SCO goes after BSD?
tlambert2 at mindspring.com
Thu Nov 20 04:56:54 PST 2003
John Baldwin wrote:
> On 18-Nov-2003 Michal Pasternak wrote:
> > Arjan van Leeuwen [Tue, Nov 18, 2003 at 10:19:07PM +0100]:
> >> What to think of this?
> > So, who would be attacked by SCO in case they decide to run against BSD
> > systems? Which one of big-bucks-worldwide-famous corporations would it be?
A more likely target would be Cisco Systems or practically any
company using TCP/IP, given SCO's theory of what constitutes a
For the most part, however, the 1994 settlement agreement is
unassailable from a lot of different perspectives:
1) It's a settlement agreement which both parties agreed
to be legally binding. An attempt to overturn it would
open them to a Contempt of Court charge, at a minimum.
2) USL was in violation of UCB Copyright on many printed
materials; reopening this would make SCO subject to
the counterclaim of copyright infringement. If they
lost, they would b liable for collecting every scrap of
paper on which the material or derivative works have
been printed. How many Ultrix manuals did DEC print?
3) Much of the code in SVR4.x was imported from the Net/2
sources out of Berkeley. Almost all of the ntworking.
They will have a hard time proving provenance of their
4) Part of the counterclaim's cause of action was Copyright
and license violation by USL, by virtue of removal of the
Copyright and license statements in the header files.
5) Much of the code that makes up the SVR4 networking code
was developed under contract to DARPA. Despite the recent
slapping of a GPL on things developed with public funds,
things developed with public funds are technically requied
to be in the public domain (i.e. slapping a license on top
of it before releasing it is not allowed).
6) One of the contributing factors to the settlement was the
judge effectively telling USL "I think you have a very
weak case, and will probably rule against you".
7) SCO is an assign of the rights in the UNIX source code, and
those rights were specifically limited by the settlement
agreement. SCO is therefore a priori bound by that agreement.
8) USL's primary legal theory at the time was "trade secret
disclosure"; however, trade secret law states that no matter
how a secret is disclosed, once it is disclosed, it is no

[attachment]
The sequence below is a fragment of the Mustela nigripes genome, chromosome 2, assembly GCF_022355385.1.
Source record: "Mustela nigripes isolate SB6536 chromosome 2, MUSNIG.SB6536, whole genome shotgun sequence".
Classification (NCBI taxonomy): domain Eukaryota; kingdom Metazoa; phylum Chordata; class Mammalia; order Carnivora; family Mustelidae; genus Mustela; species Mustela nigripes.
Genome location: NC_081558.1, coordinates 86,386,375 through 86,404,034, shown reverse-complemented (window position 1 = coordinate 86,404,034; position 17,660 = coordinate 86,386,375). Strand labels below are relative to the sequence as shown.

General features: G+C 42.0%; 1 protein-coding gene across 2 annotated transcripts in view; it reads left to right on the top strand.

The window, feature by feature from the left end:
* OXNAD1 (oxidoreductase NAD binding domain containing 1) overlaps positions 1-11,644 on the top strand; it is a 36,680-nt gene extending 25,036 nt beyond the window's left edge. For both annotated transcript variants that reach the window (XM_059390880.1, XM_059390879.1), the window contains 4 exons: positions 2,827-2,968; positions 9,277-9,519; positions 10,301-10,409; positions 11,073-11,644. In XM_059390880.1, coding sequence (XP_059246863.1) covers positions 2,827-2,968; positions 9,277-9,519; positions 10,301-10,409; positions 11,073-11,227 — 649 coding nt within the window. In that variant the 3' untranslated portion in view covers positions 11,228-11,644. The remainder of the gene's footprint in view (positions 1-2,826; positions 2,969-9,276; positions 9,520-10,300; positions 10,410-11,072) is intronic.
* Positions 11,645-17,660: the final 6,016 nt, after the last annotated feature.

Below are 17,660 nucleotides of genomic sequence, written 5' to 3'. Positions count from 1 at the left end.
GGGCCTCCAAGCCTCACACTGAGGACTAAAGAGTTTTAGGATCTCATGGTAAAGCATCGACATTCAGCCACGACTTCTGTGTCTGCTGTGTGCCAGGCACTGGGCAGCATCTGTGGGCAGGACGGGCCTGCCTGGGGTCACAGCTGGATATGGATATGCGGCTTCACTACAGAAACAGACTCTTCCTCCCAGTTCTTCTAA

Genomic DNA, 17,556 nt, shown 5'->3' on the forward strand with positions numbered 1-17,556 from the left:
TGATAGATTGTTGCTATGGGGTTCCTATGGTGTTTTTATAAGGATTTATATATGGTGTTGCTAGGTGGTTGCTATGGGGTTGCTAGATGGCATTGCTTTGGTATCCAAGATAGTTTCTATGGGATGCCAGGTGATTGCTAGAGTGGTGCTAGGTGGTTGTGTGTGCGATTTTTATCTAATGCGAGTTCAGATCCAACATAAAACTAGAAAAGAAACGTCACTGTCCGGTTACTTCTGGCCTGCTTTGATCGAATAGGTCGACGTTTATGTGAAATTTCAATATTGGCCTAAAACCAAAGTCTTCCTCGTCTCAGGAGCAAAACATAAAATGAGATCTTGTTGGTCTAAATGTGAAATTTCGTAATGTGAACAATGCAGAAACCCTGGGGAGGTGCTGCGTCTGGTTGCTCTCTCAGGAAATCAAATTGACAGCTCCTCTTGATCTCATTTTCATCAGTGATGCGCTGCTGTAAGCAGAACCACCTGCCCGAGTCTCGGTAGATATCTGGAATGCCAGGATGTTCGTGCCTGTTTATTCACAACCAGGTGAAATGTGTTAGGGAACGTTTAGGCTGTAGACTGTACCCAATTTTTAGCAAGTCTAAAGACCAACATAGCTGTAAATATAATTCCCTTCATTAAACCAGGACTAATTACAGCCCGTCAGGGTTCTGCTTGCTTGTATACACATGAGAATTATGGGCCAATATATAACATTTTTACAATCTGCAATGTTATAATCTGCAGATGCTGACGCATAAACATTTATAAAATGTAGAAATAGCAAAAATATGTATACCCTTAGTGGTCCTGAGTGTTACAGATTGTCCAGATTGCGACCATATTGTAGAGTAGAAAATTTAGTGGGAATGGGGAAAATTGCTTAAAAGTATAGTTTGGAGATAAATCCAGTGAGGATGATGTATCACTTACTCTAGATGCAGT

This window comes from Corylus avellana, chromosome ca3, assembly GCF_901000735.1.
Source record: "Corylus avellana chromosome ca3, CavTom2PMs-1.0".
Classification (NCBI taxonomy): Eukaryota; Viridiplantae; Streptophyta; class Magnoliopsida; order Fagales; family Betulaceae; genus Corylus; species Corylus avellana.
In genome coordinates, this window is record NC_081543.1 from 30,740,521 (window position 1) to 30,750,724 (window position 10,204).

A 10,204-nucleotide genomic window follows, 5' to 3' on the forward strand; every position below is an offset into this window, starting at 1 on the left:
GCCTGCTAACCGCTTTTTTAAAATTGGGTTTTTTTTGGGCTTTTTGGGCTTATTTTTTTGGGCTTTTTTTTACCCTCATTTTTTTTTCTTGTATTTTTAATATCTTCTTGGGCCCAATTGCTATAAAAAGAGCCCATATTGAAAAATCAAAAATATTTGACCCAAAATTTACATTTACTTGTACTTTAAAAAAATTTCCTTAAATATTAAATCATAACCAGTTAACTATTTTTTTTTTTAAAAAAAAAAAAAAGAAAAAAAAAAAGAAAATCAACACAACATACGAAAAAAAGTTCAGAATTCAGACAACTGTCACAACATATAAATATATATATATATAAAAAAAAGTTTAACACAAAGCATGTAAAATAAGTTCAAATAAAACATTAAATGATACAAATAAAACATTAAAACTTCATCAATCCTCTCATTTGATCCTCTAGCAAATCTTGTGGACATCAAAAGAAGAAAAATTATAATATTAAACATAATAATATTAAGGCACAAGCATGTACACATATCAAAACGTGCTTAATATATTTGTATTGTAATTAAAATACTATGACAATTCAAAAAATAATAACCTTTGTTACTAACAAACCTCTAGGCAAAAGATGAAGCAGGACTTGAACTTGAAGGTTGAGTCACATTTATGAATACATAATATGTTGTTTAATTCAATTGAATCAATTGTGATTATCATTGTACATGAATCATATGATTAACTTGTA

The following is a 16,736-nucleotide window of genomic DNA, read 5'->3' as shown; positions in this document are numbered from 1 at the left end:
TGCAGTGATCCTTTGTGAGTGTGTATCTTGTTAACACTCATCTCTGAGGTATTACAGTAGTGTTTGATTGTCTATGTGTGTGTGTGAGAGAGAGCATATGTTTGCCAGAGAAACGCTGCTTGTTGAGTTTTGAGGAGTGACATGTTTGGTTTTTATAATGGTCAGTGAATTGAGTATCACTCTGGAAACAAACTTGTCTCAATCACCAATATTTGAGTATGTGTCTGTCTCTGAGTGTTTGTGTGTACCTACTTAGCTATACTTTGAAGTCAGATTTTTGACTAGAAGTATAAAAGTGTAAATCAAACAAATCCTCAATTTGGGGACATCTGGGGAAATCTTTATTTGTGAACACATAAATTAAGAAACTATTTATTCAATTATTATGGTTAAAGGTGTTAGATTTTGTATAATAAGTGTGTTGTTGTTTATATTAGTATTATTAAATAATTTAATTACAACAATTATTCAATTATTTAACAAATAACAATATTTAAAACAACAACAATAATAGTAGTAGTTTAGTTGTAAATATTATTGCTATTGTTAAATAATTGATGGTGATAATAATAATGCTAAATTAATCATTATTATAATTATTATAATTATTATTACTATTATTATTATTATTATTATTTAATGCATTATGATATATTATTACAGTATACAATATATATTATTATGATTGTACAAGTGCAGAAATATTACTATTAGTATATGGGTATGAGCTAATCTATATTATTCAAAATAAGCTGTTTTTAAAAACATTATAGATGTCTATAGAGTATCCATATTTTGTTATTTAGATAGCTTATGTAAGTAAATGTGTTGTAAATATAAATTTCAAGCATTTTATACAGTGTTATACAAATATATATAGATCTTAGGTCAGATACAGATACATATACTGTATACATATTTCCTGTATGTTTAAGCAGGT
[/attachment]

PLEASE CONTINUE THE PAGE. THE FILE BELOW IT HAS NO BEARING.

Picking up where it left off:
longer a secret. This is generally useful in this case,
since SCO can only go after the disclosing party for damages,
and can not limit further propagation of the trade secret as
if it were still secret (this is what they attempted to do);
one of the judge's arguments was that they were attempting
to obtain the moral quivalent of patent protection without
disclosure, and that this attempt was unconstituional.
9) The FreeBSD and NetBSD projects, at least, have auditable
records of every line of code added since the 4.4 BSD-Lite
code was imported into the tree. For them to come after
FreeBSD, as an example, they would need to overturn the
settlement agrement, refile and win the case against UCB,
and then prove that their trade secrets are still secret
after having been published for over a decade and a half.
10) The UCB license was the old Western Electric license, which
did not have a non-disclosure clause in its original form;
hence the Lyon's book.
11) When UNIX was invented and first published, USL was a part
of AT&T, and AT&T was specifically enjoined from making a
profit of any kind off of software -- including a paper
profit in the form of the accumulation of intellectual
property -- as a result of the 1956 consent decree, under
which they were legally acknowledged to be a monopoloy, and
thereafter had to operate as a regulated monopoly. It's
not clear that their sale of USL would permit USL to later
claim intellectual property from conversion of illegally
12) If SCO's theory of derivation is correct, then SVR4 is a
derivative work of BSD UNIX and publically funded work.
During the original case, a number of well known people offered to
testify a witnesses on behalf of UCB; among these were Dennis Ritchie
and Ken Thompson, as well as other prominent computer scientists with
an involvement in UNIX since its inception.
Another interesting thing that happened was that MIT offered to fund
the defense, and offered their patent portfolio as ammunition (I
still get annoyed at UCB turning down this offer).
FWIW, I'm personally willing to testify as an expert witness as a
former Novell/USG employee (Novell/USG was the UNIX Systems Group
that was formed after the Novell acquisition of USL). I personally
camped out in Mike DeFazio's (then Novell VP over Novell/USG, and
the man who eventally dropped the lawsuit) office with a number of
other Novell/USG employees to get 386BSD, FreeBSD, and NetBSD the
same deal that USL was giving BSDI. Originally they sent a cease
and desist order to everyone they could find, Jordan included, and
there was no grace period for continuing to ship code (like BSDI
was being allowed) until the 4.4-Lite code was made available. I'm
pretty sure Jim Freeman and others would be similarly inclined.
Finally, remember that civil cases are won or lost on the basis of
a preponderance of evidence. It is much easier for thousands of
angry engineers who know the code to produce such evidence than it
is for lawyers who don't to manufacture it. Going by number of
reams of paper alone, ther's no way SCO could win, if it came down
In summary, the legal case against any SCO claim against UCB or
claim on BSD code is very, very strong.
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